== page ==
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10 lb. and 7 lb. Ribeye Roast. (PBC)

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    10 lb. and 7 lb. Ribeye Roast. (PBC)

    Hey Guys/Gals,
    I just picked up a 10 lb. Prime Ribeye roast at Cost co. 18.99/lb. I also have another 7 pounder that a client sent my father and we were going to do both at the same time. I'm going to use the Cow Crust that Meat Head suggests. I guess my question is...how tough will it be to get that uniform medium rare through out the cut? I'm planning on putting the Ribeyes on the PBC until the sear, then I will sear on my Broil King Keg Komodo with Vortex. I can't fit both hunks-o-meat in the Keg so I'm going to have to go to the PBC then to the keg. Do you think its possible to get the PBC to 225F and hold it there for say 3-5 hours. My only concern is, I don't think I've ever cooked with my PBC at that temp. So am I going to be dealing with up and down temp the whole time, or will it hold at 225F? Oh, yeah and all of the ovens are going to in use. So thats why I was handed the torch to cook these bad boys. I was the only one with the cooking space!!! Works out for me!! (and hopefully for all of us) Any tid bits of information is much appreciated!!! Happy Holidays!!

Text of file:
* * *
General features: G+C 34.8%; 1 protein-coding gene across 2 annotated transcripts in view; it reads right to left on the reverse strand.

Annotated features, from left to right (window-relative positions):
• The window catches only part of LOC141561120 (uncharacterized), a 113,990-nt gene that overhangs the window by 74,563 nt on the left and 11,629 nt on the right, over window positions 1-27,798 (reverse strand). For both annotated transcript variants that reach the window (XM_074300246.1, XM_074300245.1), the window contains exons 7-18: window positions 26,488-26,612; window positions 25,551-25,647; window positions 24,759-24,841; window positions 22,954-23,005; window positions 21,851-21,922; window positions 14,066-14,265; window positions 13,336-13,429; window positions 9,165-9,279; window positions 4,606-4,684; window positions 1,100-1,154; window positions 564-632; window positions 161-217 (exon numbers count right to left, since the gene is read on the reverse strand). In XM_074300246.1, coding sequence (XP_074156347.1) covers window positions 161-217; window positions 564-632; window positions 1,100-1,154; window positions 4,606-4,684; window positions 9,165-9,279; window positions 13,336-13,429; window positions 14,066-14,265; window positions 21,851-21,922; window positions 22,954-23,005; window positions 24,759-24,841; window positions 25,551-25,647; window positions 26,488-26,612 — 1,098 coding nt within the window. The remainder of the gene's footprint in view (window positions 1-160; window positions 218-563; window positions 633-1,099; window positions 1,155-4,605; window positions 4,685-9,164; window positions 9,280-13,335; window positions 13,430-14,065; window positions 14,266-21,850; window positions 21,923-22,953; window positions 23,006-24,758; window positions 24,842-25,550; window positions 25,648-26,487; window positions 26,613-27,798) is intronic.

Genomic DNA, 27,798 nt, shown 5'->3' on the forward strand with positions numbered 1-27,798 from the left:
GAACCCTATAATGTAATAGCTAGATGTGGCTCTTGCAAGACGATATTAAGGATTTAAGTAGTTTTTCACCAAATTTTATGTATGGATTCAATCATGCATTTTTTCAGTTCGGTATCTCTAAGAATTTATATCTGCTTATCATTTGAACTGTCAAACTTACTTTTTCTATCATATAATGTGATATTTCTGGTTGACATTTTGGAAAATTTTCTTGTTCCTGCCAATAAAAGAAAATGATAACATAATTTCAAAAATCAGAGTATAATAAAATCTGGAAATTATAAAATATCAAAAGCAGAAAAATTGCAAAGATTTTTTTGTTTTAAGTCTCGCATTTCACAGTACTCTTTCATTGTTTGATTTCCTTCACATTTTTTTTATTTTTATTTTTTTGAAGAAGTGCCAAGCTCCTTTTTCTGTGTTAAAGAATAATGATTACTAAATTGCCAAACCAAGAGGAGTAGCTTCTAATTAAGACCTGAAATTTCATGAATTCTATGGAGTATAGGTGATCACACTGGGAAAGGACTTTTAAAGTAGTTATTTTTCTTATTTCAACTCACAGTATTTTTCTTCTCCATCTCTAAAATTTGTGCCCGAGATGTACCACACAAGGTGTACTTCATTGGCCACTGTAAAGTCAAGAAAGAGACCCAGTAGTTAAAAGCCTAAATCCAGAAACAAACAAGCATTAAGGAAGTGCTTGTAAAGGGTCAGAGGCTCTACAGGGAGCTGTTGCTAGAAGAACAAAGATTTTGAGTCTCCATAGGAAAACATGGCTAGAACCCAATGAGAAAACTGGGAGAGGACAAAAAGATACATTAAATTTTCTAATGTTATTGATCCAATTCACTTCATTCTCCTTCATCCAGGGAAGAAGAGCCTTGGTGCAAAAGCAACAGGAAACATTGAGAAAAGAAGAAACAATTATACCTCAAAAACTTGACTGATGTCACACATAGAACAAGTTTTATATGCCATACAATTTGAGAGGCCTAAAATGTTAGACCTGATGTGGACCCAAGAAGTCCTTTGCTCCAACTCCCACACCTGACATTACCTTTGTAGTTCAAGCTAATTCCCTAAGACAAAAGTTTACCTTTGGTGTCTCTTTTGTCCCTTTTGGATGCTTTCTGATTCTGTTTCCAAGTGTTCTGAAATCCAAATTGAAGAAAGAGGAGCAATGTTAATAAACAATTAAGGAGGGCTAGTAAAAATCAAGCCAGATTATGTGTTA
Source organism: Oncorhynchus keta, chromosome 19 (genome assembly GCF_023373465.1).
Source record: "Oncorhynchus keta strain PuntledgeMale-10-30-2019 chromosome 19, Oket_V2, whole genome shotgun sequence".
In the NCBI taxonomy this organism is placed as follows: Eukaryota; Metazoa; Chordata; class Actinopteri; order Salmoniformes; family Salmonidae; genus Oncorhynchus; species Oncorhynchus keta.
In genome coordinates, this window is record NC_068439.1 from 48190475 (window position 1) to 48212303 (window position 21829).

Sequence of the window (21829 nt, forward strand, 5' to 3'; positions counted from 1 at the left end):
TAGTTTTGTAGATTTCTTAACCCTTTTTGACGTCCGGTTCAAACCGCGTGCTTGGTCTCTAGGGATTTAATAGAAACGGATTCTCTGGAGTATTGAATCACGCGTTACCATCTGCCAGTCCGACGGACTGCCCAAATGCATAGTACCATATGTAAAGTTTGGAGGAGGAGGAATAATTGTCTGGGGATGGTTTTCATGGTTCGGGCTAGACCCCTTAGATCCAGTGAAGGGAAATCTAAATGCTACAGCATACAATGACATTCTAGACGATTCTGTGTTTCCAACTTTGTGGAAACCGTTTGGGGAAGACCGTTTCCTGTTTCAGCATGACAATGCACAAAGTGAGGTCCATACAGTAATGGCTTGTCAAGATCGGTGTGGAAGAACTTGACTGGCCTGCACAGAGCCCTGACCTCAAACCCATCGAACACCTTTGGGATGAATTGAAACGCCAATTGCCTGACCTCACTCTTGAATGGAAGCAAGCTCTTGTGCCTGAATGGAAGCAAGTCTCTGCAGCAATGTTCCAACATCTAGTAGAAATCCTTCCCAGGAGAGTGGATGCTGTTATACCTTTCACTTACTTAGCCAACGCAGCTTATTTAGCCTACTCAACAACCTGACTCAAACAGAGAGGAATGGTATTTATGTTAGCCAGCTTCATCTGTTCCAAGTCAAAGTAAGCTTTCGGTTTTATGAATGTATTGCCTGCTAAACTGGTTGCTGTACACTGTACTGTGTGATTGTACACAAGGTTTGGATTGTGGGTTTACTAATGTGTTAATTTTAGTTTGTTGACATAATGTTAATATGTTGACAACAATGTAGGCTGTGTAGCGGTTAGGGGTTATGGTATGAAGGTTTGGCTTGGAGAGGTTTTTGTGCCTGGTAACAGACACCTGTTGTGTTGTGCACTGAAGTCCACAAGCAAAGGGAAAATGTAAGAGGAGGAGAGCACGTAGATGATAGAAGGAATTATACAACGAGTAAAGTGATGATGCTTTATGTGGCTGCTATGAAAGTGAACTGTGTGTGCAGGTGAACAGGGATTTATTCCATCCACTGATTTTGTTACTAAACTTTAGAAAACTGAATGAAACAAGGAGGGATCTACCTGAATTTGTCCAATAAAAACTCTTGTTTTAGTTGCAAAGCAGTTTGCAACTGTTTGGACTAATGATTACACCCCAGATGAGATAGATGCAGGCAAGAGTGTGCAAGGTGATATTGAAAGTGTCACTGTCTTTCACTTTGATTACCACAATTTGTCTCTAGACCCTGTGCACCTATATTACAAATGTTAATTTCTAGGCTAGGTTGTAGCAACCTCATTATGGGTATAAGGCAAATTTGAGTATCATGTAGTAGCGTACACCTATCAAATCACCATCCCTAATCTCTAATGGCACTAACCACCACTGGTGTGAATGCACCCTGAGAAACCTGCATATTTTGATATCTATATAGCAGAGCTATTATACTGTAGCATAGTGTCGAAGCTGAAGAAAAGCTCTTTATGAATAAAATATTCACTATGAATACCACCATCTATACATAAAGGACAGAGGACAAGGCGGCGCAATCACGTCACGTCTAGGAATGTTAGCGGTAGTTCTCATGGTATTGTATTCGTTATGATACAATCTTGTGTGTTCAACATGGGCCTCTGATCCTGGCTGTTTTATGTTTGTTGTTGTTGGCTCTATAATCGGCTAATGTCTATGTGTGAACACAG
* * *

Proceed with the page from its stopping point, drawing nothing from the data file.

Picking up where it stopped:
#2
    Spinaker, I did a 9 hour cook on the PBC holding the temp between 225 and 240 with only two interventions--once to crack the lid to bump the temp after 2 hours of cooking and once again to plug the rebars to drop the temp after about 7 hours. Otherwise, it stayed pretty steady in that 15 degree window.

    Within about 5 minutes after hanging the meat, I usually crack the lid to get the temp to spike in the 340-360 degree range, but with that low and slow cook I only let it spike at 300 before reseating the lid and letting it do its thing.

    For that cook, the PBC ran happily in that lower range. I've not repeated it because I like to do long cooks at higher temps now, so it's not like I've got a history of 225 deg F cooks, so take this info with a grain of salt.